GBP Swaps: Let them not eat cake; HSBC eyes Carolean era
Gilts track USTs as stagflation fears rise; Quiet Pill
Anyone wanting to revive fear of stagflation (which has gone quiet in recent months) need look no further than US GDP data today, which saw annualized Q1 GDP rise 1.1% versus a forecast 1.9%, while the price index component of the data showed up at +4% versus a forecast +3.7% and a previous +3.9%.
That put the cat amongst the pigeons across Western bond markets and 10y gilts, which had been cruising at 3.7175% when the data came out at 1:30pm were last at 3.79%, up 7bps in the day, exactly the same increase as seen in its big brother, the 10y UST.
The 10y real yield jumped from 3.2bps to 11bps over the same timeframe but breakevens paint the fuller picture, rallying across the curve from +5bps in 5y to 2bps in 30y as the market decided that slow growth and fast inflation are both bad, but fast inflation is the most powerful of the two threats.
Across the fixed income spectrum today the 10y yield was last at 3.79%, +7bps as mentioned, 2y was +7bps as was 30y, suggesting the US GDP data left the market feeling flat as a pancake. In ASWs the volatile 2y was last +6.6bps at 26.3bps, 5y was +0.4bps at 29.5bps, 10y was +0.3bps at -12bps as was 30y, at -55.6bps. In SONIA futures the front end was little-changed in a low-volume session, while the long end sold off 11 ticks.
Over in linkerland, RPI swaps broadly matched BE’s with the front end of the curve +6bps and ultralongs +3bps. And yesterday’s £4.5bn IL45 syndication that drew a record-breaking £46bn of bids, in another sign of inflation-anxiety, but was followed by soggy price action. The IL45 is now trading at a spread of just under 3bps versus its issuance benchmark the IL44, having priced at 3.75bps. So it is doing OK, even though both linkers have sold off by around 12bps since yesterday’s sale.
Finally, the underpaid and overlooked working folk of Great Britain would have been saddened not to hear more from their new champion Huw Pill, the MPC’s member for cultural diversity. Pill supportively told his new admirers that the time has come for them to accept they are poorer than they were, and to get on with it.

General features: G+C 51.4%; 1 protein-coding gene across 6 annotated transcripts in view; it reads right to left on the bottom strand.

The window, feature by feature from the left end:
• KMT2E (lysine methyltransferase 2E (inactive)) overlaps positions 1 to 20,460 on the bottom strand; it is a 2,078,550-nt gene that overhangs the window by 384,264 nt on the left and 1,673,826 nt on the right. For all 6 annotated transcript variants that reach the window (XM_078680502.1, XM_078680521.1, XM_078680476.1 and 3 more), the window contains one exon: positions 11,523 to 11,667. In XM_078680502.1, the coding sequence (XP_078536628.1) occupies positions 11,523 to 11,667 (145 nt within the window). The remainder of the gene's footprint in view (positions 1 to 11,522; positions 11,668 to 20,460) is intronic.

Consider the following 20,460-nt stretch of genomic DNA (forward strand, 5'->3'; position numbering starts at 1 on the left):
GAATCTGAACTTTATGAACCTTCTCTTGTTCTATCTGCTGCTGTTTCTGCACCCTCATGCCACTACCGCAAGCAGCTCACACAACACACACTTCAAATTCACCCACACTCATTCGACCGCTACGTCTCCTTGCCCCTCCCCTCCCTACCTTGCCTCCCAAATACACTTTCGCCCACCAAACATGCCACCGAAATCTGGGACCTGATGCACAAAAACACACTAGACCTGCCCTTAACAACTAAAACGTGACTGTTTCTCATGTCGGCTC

Puzzlingly this hasn’t gone down well everywhere. Some newspapers even suggest that people in areas more deprived than Pill’s current hometown of London might wonder whether someone who enjoyed a university grant as he learnt his craft at Oxford, before going onto Stanford, Harvard, the ECB and Goldman Sachs, prior to his nearly £200k per year gig attending one MPC meeting a month for the BOE ,might consider keeping his opinions about things he can’t control to himself?
Scandalous of course. Keep up the good work Huw. You’ll be Governor before you know it (salary £500K a year, plus free tea and coffee).
HSBC: Carolean era to soon usher in lower yields
In a strategy note that pays homage to the dawn of the new Carolean era – the first on in 338 years – strategists at HSBC decree that the new era will soon become a golden time for holders of gilt-edged UK government bonds.
HSBC notes that “Gilts have endured a wild ride since King Charles III’s reign began in September 2022. After surging from 3% to a high of 4.5% amidst the autumn political volatility, 10-year yields then retraced lower before finding resistance around 3%. It has been a bumpy journey so far this year as the market has grappled with news that the economy is faring better than had been anticipated while also facing increased risks from the impact of the banking turmoil.”
But fear not, HSBC says that while “the outlook remains highly uncertain and we expect volatility to persist in the near term,” after that a “a renewed bull trend” will emerge, “causing a more sustained fall in yields through the second half of the year.”
It says that while the near-term risks are skewed towards further monetary tightening, “we should not overlook the fact that we have already seen one of the most aggressive hiking cycles in over 100 years. At 4.25%, monetary policy is already restrictive and further hikes would increase the risk of over-tightening. In our view, the more restrictive monetary policy becomes, the higher the probability of a swift return to lower future interest rates.”
Thus, HSBC says that “we find it surprising to see valuations imply that policy rates are soon likely to become more restrictive in the UK than in the US. Although the UK faces a more challenging inflation outlook, it seems unlikely that if the Fed starts to cut rates sharply this year, as the market is pricing in, that the BoE could keep policy tight.”
And while central banks wait for validation in the data that no more hikes are needed.“the bond market can get there earlier because it discounts all available information today and pre-empts the data. “we think markets will gradually assign a higher probability to the possibility of a hard landing in the coming months. As they do so, it should be supportive for lower gilt yields.”